Every year around this time, students come from around the Bay Area to the campus of the Department of Energy’s SLAC National Accelerator Laboratory to jockey for title of Regional Science Bowl champion.
This year was going to be different, what with the global pandemic forcing competition online. Still, teams from San Francisco to Saratoga answered the video conference call on February 6th, and when the day was done and everyone had closed their laptops, San Jose’s Lynbrook High School was victorious.
“We definitely felt a little nervous,” said Lynbrook coach and chemistry teacher Lester Leung, but when the team learned they won, it was more or less like any other year. “Several students jumped out of their chairs,” he said. “One almost fell over.”
“It was fun to see so much excitement and joy, especially since this time has been really hard on a lot of people and especially students, who thrive in social environments.”
Jonathan Huang, team captain and a senior at Lynbrook, put it succinctly: “We were just happy.”
The pandemic was on everyone’s minds going into this year, said SLAC events specialist Molly Glover, who has led the team organizing Science Bowl events at SLAC since 2019. Even some of last year’s regional competitions had to be moved online, as did the national event.
“I realized at that point that this year’s regionals would probably be virtual,” Glover said, and the National Science Bowl made that hunch official last October. “It was definitely anxiety-inducing, but knowing we had support from the national team made it easier.”
Among her concerns were whether teams would actually want to show up for the virtual competition. Ordinarily, those teams have the chance to meet other students interested in science and get tours of SLAC, and without those opportunities, maybe fewer schools would be interested in sending teams.
In the end, 22 schools sent a total of 30 teams – two more than last year.
A new way to compete
This year’s format saw each team gather via video conference to answer a series of questions covering physics, chemistry, biology, math and more, said event co-organizer Rachel Isip, SLAC’s outreach and events manager. After each round, volunteers tallied scores, and the teams who answered the most questions correctly advanced until only two teams –one from Lynbrook High School and one from the Harker School – were left.
Ordinarily, high school teams meet in person on campus at SLAC and pair off for head-to-head rounds. “That went out the window,” Isip said, “but the goal of encouraging and promoting STEM hasn’t changed.”
Micha Ben-Naim, a Stanford chemical engineering graduate student who has helped out for the past five years and once competed in Science Bowl in his native New Mexico, said that although spending 10 hours on video calls was “a lot,” the experience was still worth it. “It exceeded my expectations. It was exciting to see the teams learn to use this format really quickly.”
And overall, things seemed to have gone smoothly – this year, after all, no one could get lost on the way from one round to another. “There’s always a couple things that happen,” Glover said, “but it went well.”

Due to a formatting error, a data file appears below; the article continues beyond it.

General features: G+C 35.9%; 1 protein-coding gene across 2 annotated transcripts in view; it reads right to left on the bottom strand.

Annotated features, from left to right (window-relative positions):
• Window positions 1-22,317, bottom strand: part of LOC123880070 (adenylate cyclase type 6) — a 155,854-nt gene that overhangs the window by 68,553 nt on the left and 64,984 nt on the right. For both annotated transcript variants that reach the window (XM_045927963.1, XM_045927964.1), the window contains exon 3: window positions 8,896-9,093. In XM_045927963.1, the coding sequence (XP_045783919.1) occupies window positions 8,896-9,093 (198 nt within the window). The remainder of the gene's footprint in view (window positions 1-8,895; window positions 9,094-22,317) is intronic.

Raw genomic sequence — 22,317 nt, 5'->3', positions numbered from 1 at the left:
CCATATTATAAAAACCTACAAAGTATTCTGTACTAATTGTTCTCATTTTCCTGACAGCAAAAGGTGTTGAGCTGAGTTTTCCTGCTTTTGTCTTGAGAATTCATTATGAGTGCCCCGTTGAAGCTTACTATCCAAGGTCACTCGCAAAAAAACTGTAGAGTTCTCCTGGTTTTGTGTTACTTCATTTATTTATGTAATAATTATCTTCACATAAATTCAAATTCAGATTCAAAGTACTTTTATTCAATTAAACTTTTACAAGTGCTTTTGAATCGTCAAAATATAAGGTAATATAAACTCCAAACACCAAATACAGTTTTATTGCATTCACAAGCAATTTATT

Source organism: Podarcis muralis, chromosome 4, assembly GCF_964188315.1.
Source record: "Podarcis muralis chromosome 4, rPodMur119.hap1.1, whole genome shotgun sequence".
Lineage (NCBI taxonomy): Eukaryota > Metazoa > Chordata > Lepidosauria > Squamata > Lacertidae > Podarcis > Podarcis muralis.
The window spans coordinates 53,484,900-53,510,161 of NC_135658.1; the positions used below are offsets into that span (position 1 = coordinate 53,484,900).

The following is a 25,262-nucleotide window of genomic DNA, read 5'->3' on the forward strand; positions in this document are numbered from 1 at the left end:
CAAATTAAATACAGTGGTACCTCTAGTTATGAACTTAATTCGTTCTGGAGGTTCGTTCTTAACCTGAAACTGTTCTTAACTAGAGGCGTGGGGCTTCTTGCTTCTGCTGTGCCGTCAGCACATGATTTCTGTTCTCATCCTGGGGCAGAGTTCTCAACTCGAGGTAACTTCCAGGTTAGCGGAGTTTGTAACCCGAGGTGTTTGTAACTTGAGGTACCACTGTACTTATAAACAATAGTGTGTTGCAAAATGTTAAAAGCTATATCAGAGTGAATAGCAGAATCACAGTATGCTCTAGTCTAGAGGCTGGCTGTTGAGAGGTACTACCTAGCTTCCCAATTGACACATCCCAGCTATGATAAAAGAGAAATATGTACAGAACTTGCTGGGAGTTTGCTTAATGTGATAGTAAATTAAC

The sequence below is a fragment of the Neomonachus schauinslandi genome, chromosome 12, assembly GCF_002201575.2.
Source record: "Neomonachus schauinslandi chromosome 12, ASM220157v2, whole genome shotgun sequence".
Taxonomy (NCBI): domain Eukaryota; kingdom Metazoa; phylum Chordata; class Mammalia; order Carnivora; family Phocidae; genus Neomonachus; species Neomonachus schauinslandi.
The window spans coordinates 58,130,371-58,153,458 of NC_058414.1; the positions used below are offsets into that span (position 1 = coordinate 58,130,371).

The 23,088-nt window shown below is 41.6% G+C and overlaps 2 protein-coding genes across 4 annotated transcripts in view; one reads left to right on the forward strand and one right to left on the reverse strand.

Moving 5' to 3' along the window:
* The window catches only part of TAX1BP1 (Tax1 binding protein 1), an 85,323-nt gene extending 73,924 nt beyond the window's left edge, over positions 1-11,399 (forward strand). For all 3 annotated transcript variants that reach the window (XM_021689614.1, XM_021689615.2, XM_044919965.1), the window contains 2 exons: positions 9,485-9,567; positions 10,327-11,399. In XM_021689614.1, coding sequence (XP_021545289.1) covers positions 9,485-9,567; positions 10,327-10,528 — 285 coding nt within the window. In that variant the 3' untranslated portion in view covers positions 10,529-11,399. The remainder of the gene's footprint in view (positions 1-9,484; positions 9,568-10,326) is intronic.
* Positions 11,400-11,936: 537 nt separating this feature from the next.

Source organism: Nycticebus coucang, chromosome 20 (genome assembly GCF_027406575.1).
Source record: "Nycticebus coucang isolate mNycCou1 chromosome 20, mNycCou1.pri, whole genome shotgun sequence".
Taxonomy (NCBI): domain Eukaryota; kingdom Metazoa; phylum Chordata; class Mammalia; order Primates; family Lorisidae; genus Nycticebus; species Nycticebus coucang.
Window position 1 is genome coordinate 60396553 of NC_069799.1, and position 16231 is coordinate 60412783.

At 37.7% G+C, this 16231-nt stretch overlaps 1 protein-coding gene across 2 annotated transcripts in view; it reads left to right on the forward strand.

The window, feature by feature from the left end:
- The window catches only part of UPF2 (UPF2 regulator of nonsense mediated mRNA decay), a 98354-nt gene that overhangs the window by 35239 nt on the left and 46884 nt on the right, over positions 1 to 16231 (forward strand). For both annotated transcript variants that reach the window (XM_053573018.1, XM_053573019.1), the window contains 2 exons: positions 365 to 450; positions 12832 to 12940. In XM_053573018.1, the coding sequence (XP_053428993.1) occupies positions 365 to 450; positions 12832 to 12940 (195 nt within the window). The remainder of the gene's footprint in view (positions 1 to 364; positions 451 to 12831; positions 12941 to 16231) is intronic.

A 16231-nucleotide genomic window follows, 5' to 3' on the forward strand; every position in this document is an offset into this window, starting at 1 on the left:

Leung and Huang said that they knew fairly early on that preparing for this year’s competition would mean more studies instead of training to buzz in and answer quickly. “Knowledge was the key,” Leung said.
Huang said that many of the same things he likes about Science Bowl remained a part of this year’s events. “I feel it rewards teamwork, camaraderie, your ability to think on the spot. Those are unique aspects I really enjoy.”
And, Leung said, the excitement remained. “There was still a buzz in the room.”
But as the team prepares for the national competition – starting with more studies and a scrimmage of sorts organized by Lexington High School in Massachusetts – there will be some things they miss.
“Something about National Science Bowl that I appreciate and find rejuvenating is that this is really a community,” Leung said. He recalled past years watching teams sharing lunch, meeting each other and just hanging out. “It’s special.”
Special enough to stay involved after high school? “Yeah for sure,” Huang said. “Hopefully the college where I go will have a program and I can help out.”
The DOE’s Office of Science manages the National Science Bowl® and sponsors the finals competition. The Office of Science is the single largest supporter of basic research in the physical sciences in the United States and is working to address some of the most pressing challenges of our time.
For more photos of the 2021 SLAC Regional Science Bowl, click here.
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SLAC is a vibrant multiprogram laboratory that explores how the universe works at the biggest, smallest and fastest scales and invents powerful tools used by scientists around the globe. With research spanning particle physics, astrophysics and cosmology, materials, chemistry, bio- and energy sciences and scientific computing, we help solve real-world problems and advance the interests of the nation.
SLAC is operated by Stanford University for the U.S. Department of Energy’s Office of Science. The Office of Science is the single largest supporter of basic research in the physical sciences in the United States and is working to address some of the most pressing challenges of our time.